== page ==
Each switch will likely have a grounding screw on the end of the switch, one screw on one side of the switch and two screws on the other side of the switch.
Typical is the following, though alternative methods are sometimes neccessary:
The power comes into box #1. The black (hot) is connected to the single screw on the side of switch #1.
Run two wires (called travelers), one from each of the two screws on the other side of switch #1. These two wires exit box #1 and go to box #2. Inside box #2 they connect to the two screws on the side of switch #2. It doesn't matter which of the two screws the wires are connected to, as long as the wires run from the two screws on switch #1 to the two screws on switch #2.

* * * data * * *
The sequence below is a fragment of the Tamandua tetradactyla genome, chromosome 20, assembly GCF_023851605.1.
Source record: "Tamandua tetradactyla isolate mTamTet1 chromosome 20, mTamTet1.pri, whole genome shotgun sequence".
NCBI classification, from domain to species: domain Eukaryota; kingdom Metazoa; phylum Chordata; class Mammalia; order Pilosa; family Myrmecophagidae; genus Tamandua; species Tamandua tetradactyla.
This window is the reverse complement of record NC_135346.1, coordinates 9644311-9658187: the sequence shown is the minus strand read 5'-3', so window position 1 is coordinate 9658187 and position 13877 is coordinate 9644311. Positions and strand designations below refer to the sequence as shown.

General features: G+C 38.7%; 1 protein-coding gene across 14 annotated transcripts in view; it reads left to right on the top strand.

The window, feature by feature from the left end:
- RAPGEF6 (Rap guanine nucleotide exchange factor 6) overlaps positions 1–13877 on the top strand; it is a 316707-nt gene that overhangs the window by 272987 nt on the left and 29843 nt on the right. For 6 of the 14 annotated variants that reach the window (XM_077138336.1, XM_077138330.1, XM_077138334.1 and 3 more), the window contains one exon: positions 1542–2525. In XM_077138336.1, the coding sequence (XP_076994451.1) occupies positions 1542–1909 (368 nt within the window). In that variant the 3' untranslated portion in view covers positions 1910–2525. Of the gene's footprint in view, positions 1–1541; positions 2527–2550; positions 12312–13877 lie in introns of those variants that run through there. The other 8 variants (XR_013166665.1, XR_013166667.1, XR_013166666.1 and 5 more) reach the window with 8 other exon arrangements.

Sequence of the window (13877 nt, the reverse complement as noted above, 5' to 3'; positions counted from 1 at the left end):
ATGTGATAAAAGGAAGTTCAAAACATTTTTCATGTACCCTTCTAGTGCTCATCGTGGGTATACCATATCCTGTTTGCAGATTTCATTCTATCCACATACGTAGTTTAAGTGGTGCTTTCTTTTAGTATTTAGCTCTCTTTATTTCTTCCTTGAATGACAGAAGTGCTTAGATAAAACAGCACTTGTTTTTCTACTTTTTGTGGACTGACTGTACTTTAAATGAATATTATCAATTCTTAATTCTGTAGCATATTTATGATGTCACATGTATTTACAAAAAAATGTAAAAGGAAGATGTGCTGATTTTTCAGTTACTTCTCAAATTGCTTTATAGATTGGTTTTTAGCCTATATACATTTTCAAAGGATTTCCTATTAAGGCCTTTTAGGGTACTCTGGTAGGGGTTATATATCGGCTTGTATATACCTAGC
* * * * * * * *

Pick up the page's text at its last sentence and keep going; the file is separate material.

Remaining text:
The final wire black (hot) wire connects from the single screw on the side of switch #2 and runs to the light fixture. There it connects to the black wire on the fixture.
Ground wires are usually bare copper, or copper with green insulation.
Neutrals are white.
Hots are traditionally black, but can be red. If you use a white/black combo as the travelers between the two switches, you are using a white wire as a hot wire. Use a black permanant marker and color the last coulpe of inches of white wire insulation black to show that the white wire is indeed being used as a hot.